Gay Brewer

Gay Brewer (1 Masters, 2 Ryder Cup's.)

1932 - 2007

Gay Robert Brewer, Jr. (March 19, 1932 – August 31, 2007) was an American professional golfer who played on the PGA Tour and won the 1967 Masters Tournament

Brewer was born in Middletown, Ohio, and raised in Lexington, Kentucky. As an amateur, Brewer won the Kentucky State Boys Golf Championship in three consecutive years from 1949 to 1951 while attending Lafayette high school. In 1949, he also won the U.S. Junior Amateur, the most prestigious amateur event for golfers under the age of eighteen. In 1952, Brewer won the Southern Amateur.

Brewer attended the University of Kentucky on a football scholarship because the school did not have golf scholarships. Head coach Bear Bryant used him in practice as a holder for the kicker on field goals and extra points. Brewer stayed at the school for two years.

Brewer turned professional in 1956 and made his first cut, at the Agua Caliente Open, tying for 12th. His first top-10 as a pro came at the Philadelphia Daily News Open (tied for eighth), and his first top-five performance was at the Miller High Life Open in Milwaukee (tied for fifth). Playing on the PGA Tour in 1965, he won the Hawaiian Open. At the 1966 Masters Tournament, he bogeyed the final hole to finish in a three-way tie for the lead after regulation play but ended up finishing third to Jack Nicklaus following an 18-hole playoff. He came back to win the prestigious event the next year, scoring a one stroke victory over lifelong friend Bobby Nichols in the first live television broadcast of a golf tournament from the United States to Europe. Brewer called winning the 1967 Masters "the biggest thrill I've had in golf".[1] He went on to become a member of the 1967 Ryder Cup winning team, going 3-2 in his five matches, including a win (4 and 3 over Hugh Boyle) and a loss (2 and 1 to Peter Alliss) in singles play. That same year at the Pensacola Open, he set a PGA Tour record for the best 54-hole total on a par-72 course. His score of 25-under par 191 is a record that still stands over forty years later. Only Steve Stricker's 25-under on the par-71 TPC Deere Run at the 2010 John Deere Classic (25-under 188) has matched it. In the direct opposite vein, at the 1969 Danny Thomas-Diplomat Classic he tied the record at the time for a player having the largest lead (six strokes) with 18 holes to play and then losing. He finished inside the top 10 on the Tour's money list three times (1961, 1966 and 1967), with his best performance his fifth-place finish ($75,688) in 1966. His top earning year came in 1973, when he made $89,911 (21st place).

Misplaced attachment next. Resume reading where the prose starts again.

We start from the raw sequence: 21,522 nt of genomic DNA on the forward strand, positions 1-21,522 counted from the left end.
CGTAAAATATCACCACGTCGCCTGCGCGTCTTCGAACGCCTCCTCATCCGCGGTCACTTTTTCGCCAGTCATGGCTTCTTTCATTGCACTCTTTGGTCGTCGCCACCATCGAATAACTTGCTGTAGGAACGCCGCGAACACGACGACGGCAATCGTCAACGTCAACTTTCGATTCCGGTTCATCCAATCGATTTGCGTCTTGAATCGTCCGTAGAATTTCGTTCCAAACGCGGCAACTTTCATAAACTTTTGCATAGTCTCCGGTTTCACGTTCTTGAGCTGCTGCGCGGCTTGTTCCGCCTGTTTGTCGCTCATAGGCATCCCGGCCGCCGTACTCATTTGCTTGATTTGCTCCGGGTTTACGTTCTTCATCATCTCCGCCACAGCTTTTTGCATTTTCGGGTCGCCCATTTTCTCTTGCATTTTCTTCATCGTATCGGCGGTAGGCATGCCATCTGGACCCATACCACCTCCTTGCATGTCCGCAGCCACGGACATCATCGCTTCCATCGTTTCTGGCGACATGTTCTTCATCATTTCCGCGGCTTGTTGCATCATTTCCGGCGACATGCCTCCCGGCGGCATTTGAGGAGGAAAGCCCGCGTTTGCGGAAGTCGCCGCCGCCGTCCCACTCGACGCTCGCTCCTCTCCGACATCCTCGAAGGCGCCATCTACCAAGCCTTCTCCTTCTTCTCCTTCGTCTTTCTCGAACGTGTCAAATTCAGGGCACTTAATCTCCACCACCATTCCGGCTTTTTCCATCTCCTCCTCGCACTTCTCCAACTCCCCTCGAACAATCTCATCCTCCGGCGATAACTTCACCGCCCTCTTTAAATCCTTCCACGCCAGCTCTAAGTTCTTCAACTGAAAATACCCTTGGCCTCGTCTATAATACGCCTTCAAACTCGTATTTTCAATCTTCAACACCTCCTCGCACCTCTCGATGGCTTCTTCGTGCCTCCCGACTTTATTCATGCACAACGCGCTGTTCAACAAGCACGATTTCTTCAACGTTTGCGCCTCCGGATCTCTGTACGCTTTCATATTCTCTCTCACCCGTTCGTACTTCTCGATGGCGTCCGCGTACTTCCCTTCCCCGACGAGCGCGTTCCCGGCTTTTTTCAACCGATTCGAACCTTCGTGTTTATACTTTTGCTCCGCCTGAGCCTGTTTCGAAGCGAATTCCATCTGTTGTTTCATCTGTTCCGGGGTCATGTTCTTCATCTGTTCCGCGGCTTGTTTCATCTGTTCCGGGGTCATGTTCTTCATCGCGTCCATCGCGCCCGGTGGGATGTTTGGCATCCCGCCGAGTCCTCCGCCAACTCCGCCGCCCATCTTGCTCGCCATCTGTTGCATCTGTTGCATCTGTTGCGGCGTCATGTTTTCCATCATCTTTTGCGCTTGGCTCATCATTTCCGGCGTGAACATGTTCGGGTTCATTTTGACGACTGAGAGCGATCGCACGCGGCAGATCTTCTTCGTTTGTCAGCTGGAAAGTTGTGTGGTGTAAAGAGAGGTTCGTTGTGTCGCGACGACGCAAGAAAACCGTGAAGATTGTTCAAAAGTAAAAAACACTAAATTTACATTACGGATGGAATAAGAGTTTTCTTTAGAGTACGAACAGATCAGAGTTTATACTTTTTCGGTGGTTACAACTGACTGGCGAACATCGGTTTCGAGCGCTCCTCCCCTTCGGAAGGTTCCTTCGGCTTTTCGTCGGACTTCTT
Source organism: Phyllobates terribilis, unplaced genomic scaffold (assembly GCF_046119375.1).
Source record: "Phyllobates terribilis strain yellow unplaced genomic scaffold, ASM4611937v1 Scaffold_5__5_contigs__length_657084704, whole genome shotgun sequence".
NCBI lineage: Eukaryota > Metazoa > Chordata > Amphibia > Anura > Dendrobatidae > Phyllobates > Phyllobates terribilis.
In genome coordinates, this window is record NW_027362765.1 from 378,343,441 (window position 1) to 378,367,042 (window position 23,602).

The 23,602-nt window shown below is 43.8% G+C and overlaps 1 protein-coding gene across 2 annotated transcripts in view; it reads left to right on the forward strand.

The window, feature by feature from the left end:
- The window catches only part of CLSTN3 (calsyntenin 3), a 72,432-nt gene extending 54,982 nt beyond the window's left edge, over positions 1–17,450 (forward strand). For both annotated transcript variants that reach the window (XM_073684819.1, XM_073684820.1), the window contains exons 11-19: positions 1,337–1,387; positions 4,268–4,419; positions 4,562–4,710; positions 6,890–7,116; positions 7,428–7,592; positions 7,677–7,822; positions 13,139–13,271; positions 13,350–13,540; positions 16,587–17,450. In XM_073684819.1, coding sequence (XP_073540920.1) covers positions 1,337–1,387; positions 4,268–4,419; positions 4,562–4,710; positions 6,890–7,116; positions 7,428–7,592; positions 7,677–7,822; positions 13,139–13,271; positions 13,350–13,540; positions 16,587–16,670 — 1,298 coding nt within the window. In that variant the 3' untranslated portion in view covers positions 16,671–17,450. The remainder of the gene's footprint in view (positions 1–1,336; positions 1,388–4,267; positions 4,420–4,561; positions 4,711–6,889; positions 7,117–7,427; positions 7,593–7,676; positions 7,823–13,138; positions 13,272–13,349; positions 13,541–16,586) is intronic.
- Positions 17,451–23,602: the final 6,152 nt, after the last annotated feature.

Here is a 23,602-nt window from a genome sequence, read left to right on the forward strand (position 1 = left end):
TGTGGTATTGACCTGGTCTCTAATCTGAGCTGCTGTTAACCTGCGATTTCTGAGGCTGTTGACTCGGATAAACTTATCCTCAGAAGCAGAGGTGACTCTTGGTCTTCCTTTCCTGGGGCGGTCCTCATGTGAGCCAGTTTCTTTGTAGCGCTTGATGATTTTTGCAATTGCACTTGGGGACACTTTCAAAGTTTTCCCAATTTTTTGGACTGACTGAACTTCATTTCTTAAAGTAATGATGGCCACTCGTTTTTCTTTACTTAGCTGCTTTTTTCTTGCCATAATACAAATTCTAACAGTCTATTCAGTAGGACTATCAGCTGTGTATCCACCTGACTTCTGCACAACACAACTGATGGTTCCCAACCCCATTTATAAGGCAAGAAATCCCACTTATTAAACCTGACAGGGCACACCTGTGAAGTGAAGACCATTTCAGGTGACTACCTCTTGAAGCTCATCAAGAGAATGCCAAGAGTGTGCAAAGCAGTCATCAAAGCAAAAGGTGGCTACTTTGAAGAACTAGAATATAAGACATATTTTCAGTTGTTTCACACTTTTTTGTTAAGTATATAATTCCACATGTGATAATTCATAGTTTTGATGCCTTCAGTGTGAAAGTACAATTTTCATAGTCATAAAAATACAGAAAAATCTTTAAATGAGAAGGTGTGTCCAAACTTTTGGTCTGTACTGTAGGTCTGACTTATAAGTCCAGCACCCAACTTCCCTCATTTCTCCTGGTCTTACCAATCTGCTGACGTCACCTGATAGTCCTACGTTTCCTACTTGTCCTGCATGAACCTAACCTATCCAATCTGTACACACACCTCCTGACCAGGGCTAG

Brewer's 1966 performances earned him the Golf Digest's Most Improved Golfer award and his 1967 performances earned him the cover of the August 7th issue of Sports Illustrated magazine. He won the 1972 Canadian Open and was again part of the U.S. team that won the 1973 Ryder Cup.

Overall, Brewer was victorious in 10 tour events during his career. He was known for his jovial personality and his unusual golf swing.[1] Brewer joined the Senior PGA Tour and won the 1984 Liberty Mutual Legends of Golf tournament with Billy Casper and at age sixty-three he won the 1995 MasterCard Champions Championship. His final competitive round was at the 2001 Masters Tournament.[1]

In 2006, Brewer was voted to the University of Kentucky Athletics Hall of Fame. In 2007, the golf course in Lexington where he learned to play was renamed the "Gay Brewer Jr. Course at Picadome."

Brewer died at his home in Lexington, Kentucky from lung cancer.[2] At the time of his death, he was engaged to Alma Jo McGuire.[3] He is interred at Lexington Cemetery in Lexington.